Giving Israel $1 billion in fungible money for a weapon system will only encourage further war crimes.
ISRAEL’S IRON DOME SYSTEM INTERCEPT ROCKETS LAUNCHED FROM THE GAZA STRIP TOWARDS ISRAEL, AS SEEN FROM GAZA STRIP, ON MAY 19, 2021. (PHOTO: BASHAR TALEB/APA IMAGES)
Like Nora Berman (“I’m a leftist. Progressives’ move to strip Iron Dome from spending bill smacks of ignorance,” Forward, Sept. 22, 2021), I am a leftist. But unlike her, I think the attempt to remove Iron Dome from the spending bill was the moral thing to do.
Let me stipulate at once that I consider intentional or reckless attacks on civilians to be war crimes, violations of international humanitarian law, and of just war principles.
How can I oppose attacks on civilians and still support cutting funding from a program designed to protect civilians?
The first point to note here is that money provided to the Israeli government is fungible. That is, Washington is not sending technology to Israel, but dollars, and by reducing the amount of money that Israel needs to spend on Iron Dome, we are correspondingly increasing the amount of money that Israel gets to spend on the rest of its military budget, on its attack planes, tanks, rockets, and artillery that have slain so many Palestinian civilians. (Keep in mind, that according to the Israeli human rights group B’Tselem, in its various assaults on Gaza since 2008, Israel has killed 2,685 Palestinian civilians, while Palestinian rockets and mortars have killed 29 civilians in Israel – almost a 100:1 ratio.)
Many point out that any government has to prioritize the protection of its citizens. But consider what the Israeli government would do if the United States did not provide $1 billion in funds for Iron Dome. It could reduce its other military spending – spending on those attack planes, etc. – by $1 billion and transfer that money to Iron Dome spending. If it did that it would provide its population with a higher level of protection while reducing its own capacity to endanger Palestinian civilians. A win-win. If it did not transfer the money, well, that suggests that protecting its own citizens might not be its top priority.
How can we refuse to provide funding to protect civilians? Ms. Berman asks. But does this concern apply to all civilians, or only to Israeli civilians? For a lot less than $1 billion, we could protect the lives of many civilians by sending bomb shelter construction materials to Gaza, not to mention shoulder-fired anti-aircraft missiles.
Of course, it will be objected that better bomb shelters in Gaza would lead to more reckless behavior by Hamas and Islamic Jihad leaders. Being better protected they would have less reason to refrain from launching rocket attacks from Gaza.
But the same logic applies in the other direction. Following Israel’s 2008-09 Operation Cast Lead, Israeli Foreign Minister Tzipi Livni commented that Israel had demonstrated “real hooliganism.”  The only thing that keeps Israeli leaders from pummeling Gaza even more often than they already do is the knowledge that their attack will unleash Palestinian rockets. If Israel were invulnerable to those rockets, it would be less deterred from bombarding Gaza.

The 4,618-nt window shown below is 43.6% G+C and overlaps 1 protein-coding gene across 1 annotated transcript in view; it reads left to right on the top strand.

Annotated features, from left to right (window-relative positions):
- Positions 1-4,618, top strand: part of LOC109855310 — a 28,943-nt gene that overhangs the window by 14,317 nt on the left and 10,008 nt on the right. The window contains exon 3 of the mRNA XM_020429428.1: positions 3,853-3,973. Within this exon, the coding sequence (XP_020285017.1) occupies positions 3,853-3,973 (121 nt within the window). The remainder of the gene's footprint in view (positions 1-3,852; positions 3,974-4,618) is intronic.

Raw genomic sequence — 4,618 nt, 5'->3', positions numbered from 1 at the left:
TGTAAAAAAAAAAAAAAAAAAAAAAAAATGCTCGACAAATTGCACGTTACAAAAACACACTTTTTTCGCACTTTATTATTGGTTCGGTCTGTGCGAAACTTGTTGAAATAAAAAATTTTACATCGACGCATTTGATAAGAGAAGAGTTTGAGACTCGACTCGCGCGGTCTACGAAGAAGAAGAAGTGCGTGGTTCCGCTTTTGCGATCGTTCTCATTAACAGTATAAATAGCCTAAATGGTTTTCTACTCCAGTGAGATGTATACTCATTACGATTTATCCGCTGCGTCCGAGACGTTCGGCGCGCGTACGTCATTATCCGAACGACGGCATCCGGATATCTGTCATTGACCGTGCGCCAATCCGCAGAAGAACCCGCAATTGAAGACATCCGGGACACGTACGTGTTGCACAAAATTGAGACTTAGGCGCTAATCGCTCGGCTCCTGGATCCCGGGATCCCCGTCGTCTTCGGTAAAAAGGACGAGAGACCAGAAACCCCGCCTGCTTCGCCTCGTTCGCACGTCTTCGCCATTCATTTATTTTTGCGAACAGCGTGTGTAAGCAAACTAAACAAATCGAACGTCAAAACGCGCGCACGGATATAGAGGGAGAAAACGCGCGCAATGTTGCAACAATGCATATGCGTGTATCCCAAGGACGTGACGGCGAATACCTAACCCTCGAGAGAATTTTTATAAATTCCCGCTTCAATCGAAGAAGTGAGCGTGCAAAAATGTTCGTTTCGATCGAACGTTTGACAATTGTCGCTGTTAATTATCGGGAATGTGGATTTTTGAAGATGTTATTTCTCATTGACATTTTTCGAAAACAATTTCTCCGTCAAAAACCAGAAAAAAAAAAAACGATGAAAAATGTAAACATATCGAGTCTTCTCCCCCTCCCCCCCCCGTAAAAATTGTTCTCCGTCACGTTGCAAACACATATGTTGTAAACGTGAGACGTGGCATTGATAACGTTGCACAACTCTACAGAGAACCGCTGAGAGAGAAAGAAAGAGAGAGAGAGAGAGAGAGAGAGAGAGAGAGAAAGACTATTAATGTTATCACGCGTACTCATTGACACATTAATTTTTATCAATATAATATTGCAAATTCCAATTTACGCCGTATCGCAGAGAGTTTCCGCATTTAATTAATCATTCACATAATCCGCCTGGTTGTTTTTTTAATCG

A defensive weapon like Iron Dome, when combined with one of the world’s leading offensive military machines, is not defensive.
Iron Dome, bomb shelters, and so on seem like totally defensive measures. But it is a truism of peace research that “When combined with offensive arms, even apparently purely defensive arms can become highly offensive.”  That’s why the Kennedy and Reagan bomb shelter programs were so dangerous – they signaled to the Soviet Union that Washington was more willing to launch a nuclear strike. That’s why the peace movement opposed Reagan’s Star Wars program, which likewise threatened to render the Soviet retaliatory second-strike capability worthless. If a country decided to field only defensive weapons, that would be a wonderful thing. But a defensive weapon like Iron Dome, when combined with one of the world’s leading offensive military machines, is not defensive.
Pressure Israel to stop building settlements, says Ms. Berman. But giving them $1 billion in fungible money for a weapon system that will encourage further Israeli “hooliganism” is not likely to put much pressure on Israeli leaders.
The progressive legislators who wanted to remove those billion dollars from the spending bill were doing the right thing.
Stephen R. Shalom is professor emeritus of Political Science at William Paterson University and a member of Jewish Voice for Peace of Northern NJ. The views expressed are his own.
- Public Committee Against Torture in Israel (PCATI), No Second Thoughts: The Changes in the Israeli Defense Forces’ Combat Doctrine in Light of “Operation Cast Lead,” Nov. 2009, p. 28, citing an interview with Israel Channel 10 news, Jan. 19, 2009.
- Dietrich Fischer, Preventing War in the Nuclear Age (1984), p. 58.
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